8 Plead Guilty in Area Restaurant Credit Card-Skimming Scam
Tuesday, June 9, 2009
The charges began appearing on their credit card bills after they had eaten at well-known Washington restaurants: thousands of dollars for televisions and iPods at Target; hundreds more for American Express gift cards at Giant Food.
The cardholders, who hadn't made any of those purchases, called their banks, which contacted the U.S. Secret Service. Agents then tracked the fraudulent transactions back to the restaurants, prosecutors said.
It turned out that some servers at those restaurants -- Clyde's, M&S Grill and 701 -- had used hand-held skimming devices to steal credit card numbers and give them to three men, who used the numbers to buy purses and clothing at Gucci and Barneys, along with games and other merchandise. Numerous diners got stuck with the bill -- a $736,393 tab.
Federal prosecutors in Alexandria announced yesterday that eight people have pleaded guilty over the past two months in the conspiracy, a scheme that led to thousands of transactions with stolen credit card numbers affecting more than 50 financial institutions. After realizing that it was all a scam, the banks absorbed the losses, officials said.
Among those who pleaded guilty and are facing up to five years in prison are three former servers at M&S Grill, one from Clyde's Restaurant and one from 701 Restaurant. Court documents said three Maryland men, who pleaded guilty to charges including bank fraud and aggravated identity theft, conceived of the scam. One of the men paid the servers $20 for each swiped credit card number.
The three men would then slide their own credit cards through a different device, which would encode the stolen card numbers into the magnetic strips on their cards. That meant that the restaurant customers' cards would be charged, prosecutors said.
Spokesmen for Clyde's and 701 Restaurant said yesterday that they cooperated with federal authorities and assured customers that their credit cards will be protected. "We've had no other problems with credit cards of any kind,'' said Claude Andersen, corporate operations manager for the 13 Clyde's restaurants in the Washington region.
Andersen said the server who pleaded guilty, Jamaal Snowden, 26, of Upper Marlboro, stopped coming to work about the time federal agents arrived last year. "We didn't even know it was happening, and by the time we did, it was over,'' he said.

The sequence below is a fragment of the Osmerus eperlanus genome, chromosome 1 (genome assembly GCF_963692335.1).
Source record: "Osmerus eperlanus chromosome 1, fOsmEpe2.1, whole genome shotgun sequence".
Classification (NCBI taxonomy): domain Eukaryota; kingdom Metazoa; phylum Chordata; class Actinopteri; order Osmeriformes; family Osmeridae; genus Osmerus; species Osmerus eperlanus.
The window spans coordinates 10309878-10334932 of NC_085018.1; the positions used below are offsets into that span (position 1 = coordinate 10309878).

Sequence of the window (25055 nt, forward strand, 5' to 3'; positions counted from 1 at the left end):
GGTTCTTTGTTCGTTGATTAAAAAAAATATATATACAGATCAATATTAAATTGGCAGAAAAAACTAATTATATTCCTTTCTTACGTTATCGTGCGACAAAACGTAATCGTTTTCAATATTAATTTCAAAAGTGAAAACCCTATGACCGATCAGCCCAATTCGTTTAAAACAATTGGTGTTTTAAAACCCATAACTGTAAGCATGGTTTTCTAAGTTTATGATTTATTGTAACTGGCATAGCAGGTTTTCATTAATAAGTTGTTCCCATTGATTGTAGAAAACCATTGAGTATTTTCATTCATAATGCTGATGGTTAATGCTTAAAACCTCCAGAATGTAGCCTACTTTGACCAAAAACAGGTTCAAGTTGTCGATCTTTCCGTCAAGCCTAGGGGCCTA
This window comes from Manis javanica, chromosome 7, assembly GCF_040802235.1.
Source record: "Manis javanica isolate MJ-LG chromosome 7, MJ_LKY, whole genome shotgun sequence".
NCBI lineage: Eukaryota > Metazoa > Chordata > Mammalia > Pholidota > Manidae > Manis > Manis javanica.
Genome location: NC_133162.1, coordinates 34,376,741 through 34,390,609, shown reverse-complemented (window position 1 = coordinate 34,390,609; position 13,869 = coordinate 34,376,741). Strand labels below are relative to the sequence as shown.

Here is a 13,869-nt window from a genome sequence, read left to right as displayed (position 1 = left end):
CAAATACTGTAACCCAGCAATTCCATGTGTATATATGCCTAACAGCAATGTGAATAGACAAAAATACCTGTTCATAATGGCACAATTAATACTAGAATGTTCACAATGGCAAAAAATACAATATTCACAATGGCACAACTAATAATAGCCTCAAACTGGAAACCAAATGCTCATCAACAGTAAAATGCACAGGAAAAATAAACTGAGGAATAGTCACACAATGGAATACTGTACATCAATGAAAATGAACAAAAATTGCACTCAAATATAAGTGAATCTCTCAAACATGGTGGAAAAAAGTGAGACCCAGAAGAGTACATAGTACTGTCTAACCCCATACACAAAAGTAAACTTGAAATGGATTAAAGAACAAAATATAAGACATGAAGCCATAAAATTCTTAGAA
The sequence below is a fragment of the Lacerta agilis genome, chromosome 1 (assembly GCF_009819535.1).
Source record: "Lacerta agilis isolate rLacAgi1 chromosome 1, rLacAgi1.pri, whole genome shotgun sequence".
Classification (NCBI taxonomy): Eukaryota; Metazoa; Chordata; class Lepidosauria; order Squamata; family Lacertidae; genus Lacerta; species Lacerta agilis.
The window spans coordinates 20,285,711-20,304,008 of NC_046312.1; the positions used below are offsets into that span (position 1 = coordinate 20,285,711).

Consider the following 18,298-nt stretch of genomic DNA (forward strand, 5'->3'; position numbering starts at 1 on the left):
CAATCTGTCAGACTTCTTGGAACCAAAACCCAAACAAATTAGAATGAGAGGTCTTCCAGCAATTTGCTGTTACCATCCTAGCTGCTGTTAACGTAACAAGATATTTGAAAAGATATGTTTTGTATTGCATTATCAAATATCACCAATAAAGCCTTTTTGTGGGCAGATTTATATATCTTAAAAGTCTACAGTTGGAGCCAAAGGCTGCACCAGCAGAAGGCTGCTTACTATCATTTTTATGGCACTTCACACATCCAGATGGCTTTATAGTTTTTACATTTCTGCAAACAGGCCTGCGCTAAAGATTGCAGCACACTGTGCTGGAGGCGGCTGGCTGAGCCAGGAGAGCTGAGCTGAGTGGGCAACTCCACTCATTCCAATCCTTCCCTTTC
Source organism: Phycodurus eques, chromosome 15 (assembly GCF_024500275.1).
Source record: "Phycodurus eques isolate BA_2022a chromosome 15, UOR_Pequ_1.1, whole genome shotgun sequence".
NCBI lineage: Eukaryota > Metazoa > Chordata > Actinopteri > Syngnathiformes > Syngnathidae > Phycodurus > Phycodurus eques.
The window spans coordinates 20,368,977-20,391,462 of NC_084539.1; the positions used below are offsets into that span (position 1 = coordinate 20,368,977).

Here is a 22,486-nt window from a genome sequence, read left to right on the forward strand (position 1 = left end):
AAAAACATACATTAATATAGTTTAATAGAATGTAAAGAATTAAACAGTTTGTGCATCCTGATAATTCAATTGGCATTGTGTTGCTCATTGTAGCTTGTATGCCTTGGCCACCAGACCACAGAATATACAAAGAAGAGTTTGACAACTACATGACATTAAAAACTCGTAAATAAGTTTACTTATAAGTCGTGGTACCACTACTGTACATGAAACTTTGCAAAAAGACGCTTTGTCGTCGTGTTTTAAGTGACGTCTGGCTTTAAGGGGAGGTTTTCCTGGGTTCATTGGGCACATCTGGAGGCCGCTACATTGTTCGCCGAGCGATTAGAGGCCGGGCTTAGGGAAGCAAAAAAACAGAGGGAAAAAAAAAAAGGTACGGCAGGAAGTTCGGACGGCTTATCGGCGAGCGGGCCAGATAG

Ashok Bajaj, the owner of 701, said the restaurant was a victim because he agreed to keep employing the server, Lavelle Payne, at the request of agents when they knew she was skimming. "We were disappointed when they went public and basically gave our restaurant a bad name,'' said Bajaj, who added that 701 has upgraded computer equipment to make sure skimming does not happen again.
Payne, 41, of the District pleaded guilty to conspiracy to commit access device fraud.
An M&S manager referred calls to a corporate spokeswoman, who did not return a phone message. The former M&S servers who pleaded guilty to the fraud charge were Simone Carrie Diane Folk, 28, of Brentwood; Vasha Monique Carter, 31, of St. Augustine, Fl.; and Shannon Eileen McLaughlin, 23, of Oxon Hill.
The five servers are scheduled to be sentenced during the next two months.
An attorney for one of the ringleaders, Joseph A. Bush III, 28, of Fort Washington, declined to comment. Attorneys for the other two -- Aaron D. Gilbert, 25, of Bowie, and Erick V. Burton, 38, of District Heights, did not return phone calls late yesterday afternoon. The three are scheduled to be sentenced over the next 2 1/2 months.
Court documents said the investigation began last year when Citigroup contacted the Secret Service after calls from customers. Agents contacted the other restaurants, which isolated the servers through internal systems that assigned a number or employee card for each server.
The agents learned that the servers were using skimming devices that looked like little black boxes to swipe customer credit cards. They would then give the skimmers to Bush, prosecutors said.
Bush, Burton and Gilbert then used the cards, which looked real, to buy merchandise and gift cards that they would redeem at high-end stores or sell at a discount. Officials said the case was prosecuted in Alexandria because many of the purchases were made in Northern Virginia.